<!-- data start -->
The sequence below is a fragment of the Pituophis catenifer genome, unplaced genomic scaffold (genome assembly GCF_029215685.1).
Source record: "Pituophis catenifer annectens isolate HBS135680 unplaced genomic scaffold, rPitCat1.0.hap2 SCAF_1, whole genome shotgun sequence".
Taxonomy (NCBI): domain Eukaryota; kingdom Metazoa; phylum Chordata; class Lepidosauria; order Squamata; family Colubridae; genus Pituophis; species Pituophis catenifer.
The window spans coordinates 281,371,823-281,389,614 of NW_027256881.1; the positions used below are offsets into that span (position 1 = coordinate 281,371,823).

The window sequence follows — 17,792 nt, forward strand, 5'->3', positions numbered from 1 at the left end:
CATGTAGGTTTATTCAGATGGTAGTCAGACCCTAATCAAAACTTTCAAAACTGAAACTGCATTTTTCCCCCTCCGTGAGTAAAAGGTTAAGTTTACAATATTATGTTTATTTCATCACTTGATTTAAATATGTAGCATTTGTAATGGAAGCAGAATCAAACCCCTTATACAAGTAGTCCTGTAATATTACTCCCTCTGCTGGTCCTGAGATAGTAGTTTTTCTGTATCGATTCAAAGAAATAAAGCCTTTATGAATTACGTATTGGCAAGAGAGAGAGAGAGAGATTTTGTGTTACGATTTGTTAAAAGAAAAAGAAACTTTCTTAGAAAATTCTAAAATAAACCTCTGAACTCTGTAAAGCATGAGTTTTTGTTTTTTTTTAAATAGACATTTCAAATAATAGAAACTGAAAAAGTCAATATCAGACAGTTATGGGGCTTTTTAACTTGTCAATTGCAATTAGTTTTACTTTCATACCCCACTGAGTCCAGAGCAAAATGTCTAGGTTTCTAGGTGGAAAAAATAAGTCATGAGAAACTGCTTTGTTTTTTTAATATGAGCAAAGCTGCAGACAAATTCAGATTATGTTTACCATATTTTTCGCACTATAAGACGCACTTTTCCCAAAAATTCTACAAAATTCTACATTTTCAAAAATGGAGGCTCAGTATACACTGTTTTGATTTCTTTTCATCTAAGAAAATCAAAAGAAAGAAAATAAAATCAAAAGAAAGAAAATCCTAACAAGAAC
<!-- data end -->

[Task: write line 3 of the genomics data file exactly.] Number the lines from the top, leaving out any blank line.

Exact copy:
Taxonomy (NCBI): domain Eukaryota; kingdom Metazoa; phylum Chordata; class Lepidosauria; order Squamata; family Colubridae; genus Pituophis; species Pituophis catenifer.